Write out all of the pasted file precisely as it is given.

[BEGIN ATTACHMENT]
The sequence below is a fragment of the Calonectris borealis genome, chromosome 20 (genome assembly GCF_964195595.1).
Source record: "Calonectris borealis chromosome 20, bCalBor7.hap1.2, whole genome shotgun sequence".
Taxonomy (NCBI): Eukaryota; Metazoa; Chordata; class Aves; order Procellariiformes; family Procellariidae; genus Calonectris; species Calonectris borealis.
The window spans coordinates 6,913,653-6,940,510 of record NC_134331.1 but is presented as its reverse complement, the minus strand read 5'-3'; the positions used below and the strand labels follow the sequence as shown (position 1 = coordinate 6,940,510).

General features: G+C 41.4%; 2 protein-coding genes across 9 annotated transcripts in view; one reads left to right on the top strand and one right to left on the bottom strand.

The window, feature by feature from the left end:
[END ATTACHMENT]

The sequence below is a fragment of the Calonectris borealis genome, chromosome 20 (genome assembly GCF_964195595.1).
Source record: "Calonectris borealis chromosome 20, bCalBor7.hap1.2, whole genome shotgun sequence".
Taxonomy (NCBI): Eukaryota; Metazoa; Chordata; class Aves; order Procellariiformes; family Procellariidae; genus Calonectris; species Calonectris borealis.
The window spans coordinates 6,913,653-6,940,510 of record NC_134331.1 but is presented as its reverse complement, the minus strand read 5'-3'; the positions used below and the strand labels follow the sequence as shown (position 1 = coordinate 6,940,510).

General features: G+C 41.4%; 2 protein-coding genes across 9 annotated transcripts in view; one reads left to right on the top strand and one right to left on the bottom strand.

The window, feature by feature from the left end: